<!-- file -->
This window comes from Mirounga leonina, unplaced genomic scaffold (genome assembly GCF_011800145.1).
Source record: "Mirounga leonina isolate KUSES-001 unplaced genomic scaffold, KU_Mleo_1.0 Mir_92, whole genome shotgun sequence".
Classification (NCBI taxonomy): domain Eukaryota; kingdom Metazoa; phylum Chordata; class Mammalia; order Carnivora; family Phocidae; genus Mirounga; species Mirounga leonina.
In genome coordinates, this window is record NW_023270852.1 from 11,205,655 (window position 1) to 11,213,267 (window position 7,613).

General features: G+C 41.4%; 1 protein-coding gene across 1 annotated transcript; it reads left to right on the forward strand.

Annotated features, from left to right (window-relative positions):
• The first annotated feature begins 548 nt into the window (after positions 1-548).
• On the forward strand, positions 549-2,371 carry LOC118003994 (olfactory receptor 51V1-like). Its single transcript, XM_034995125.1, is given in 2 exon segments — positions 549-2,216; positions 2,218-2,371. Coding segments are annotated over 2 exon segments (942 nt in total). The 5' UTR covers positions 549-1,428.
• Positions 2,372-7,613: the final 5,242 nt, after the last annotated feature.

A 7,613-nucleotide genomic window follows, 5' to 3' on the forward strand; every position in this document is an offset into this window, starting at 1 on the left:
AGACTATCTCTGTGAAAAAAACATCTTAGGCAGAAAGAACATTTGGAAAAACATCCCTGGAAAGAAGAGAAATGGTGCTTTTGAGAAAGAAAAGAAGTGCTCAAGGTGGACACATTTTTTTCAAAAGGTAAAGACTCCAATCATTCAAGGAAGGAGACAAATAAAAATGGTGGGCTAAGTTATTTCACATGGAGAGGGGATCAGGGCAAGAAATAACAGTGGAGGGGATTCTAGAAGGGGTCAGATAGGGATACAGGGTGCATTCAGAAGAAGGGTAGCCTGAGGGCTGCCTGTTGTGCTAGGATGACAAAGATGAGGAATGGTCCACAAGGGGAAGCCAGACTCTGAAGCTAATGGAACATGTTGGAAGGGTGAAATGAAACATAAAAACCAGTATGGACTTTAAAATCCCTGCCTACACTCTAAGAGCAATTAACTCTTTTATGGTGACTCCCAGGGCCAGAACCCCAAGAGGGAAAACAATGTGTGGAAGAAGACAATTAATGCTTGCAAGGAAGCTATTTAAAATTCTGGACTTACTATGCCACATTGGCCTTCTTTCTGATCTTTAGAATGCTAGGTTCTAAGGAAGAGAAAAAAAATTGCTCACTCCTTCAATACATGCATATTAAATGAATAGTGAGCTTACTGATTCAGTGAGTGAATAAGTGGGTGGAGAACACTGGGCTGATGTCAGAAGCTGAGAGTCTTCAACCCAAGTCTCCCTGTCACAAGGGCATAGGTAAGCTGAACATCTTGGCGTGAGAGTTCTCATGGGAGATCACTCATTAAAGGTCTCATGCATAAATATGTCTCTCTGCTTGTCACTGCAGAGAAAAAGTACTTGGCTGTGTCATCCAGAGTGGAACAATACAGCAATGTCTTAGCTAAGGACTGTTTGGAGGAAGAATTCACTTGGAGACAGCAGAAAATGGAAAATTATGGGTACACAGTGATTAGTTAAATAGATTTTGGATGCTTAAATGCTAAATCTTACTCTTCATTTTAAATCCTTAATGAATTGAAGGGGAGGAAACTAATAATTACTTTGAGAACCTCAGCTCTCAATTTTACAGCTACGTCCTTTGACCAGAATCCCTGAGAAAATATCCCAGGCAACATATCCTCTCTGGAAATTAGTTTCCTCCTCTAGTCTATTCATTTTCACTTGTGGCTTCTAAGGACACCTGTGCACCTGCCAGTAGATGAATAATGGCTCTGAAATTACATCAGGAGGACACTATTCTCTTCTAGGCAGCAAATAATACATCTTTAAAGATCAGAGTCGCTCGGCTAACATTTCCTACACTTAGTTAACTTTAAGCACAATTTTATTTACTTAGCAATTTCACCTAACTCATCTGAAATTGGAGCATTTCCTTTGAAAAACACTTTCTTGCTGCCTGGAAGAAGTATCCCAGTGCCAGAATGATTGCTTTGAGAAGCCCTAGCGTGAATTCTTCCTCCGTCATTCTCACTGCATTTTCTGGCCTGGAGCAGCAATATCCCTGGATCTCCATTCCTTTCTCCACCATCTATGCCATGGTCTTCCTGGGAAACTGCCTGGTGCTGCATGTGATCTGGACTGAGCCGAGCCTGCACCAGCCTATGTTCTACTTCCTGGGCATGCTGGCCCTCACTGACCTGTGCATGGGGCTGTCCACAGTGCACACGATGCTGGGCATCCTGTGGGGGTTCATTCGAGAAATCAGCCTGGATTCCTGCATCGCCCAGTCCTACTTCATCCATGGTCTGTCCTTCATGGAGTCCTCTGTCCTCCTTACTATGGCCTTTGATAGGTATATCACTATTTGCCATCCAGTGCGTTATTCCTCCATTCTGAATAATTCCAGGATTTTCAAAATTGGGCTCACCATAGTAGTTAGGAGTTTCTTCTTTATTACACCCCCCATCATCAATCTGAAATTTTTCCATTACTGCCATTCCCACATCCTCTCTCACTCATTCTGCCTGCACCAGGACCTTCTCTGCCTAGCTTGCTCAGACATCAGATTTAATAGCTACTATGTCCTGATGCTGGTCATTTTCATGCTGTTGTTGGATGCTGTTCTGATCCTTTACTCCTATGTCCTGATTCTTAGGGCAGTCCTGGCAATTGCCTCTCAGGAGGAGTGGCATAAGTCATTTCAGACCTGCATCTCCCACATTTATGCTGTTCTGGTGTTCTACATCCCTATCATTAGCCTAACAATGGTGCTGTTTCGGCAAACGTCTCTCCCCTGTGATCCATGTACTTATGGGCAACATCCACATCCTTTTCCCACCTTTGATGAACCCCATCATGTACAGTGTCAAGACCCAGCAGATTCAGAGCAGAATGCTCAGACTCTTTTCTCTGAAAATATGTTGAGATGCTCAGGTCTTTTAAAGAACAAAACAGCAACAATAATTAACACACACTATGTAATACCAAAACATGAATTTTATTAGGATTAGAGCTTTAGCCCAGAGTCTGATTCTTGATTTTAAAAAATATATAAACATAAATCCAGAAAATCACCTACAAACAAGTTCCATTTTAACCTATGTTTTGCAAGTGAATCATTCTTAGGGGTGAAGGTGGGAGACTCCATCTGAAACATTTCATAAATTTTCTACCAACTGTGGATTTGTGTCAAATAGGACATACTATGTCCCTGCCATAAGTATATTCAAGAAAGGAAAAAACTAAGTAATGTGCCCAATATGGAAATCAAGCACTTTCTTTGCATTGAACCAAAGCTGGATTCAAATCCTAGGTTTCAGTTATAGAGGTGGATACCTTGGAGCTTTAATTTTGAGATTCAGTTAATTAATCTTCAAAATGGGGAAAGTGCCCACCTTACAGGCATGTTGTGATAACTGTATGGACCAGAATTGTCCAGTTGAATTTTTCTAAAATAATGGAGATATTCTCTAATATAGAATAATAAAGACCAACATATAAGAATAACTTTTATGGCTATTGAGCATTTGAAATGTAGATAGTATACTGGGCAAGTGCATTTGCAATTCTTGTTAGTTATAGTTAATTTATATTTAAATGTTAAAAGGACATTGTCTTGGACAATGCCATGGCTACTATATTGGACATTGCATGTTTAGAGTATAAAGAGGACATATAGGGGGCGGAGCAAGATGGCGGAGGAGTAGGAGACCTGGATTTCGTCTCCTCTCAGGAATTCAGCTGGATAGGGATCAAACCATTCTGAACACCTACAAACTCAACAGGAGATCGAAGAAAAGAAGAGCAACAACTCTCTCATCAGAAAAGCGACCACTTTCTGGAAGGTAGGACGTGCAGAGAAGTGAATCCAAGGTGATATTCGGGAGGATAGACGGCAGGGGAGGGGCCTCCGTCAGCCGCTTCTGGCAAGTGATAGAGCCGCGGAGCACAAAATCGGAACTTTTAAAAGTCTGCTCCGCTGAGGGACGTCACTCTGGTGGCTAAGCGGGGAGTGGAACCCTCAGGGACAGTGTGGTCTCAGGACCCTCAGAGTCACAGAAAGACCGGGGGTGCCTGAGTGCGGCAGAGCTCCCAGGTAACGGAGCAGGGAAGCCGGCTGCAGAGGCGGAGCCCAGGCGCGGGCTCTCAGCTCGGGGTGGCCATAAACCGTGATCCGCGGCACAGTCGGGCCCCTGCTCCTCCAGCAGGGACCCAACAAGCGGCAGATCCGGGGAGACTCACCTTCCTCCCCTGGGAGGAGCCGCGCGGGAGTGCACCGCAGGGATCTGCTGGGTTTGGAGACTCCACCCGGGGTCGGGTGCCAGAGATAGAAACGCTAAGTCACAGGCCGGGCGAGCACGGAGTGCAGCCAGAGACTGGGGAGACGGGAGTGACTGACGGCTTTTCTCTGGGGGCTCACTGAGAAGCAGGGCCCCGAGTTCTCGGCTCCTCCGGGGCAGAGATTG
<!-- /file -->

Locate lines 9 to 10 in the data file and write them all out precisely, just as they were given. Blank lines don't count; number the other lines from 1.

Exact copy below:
• Positions 2,372-7,613: the final 5,242 nt, after the last annotated feature.

A 7,613-nucleotide genomic window follows, 5' to 3' on the forward strand; every position in this document is an offset into this window, starting at 1 on the left: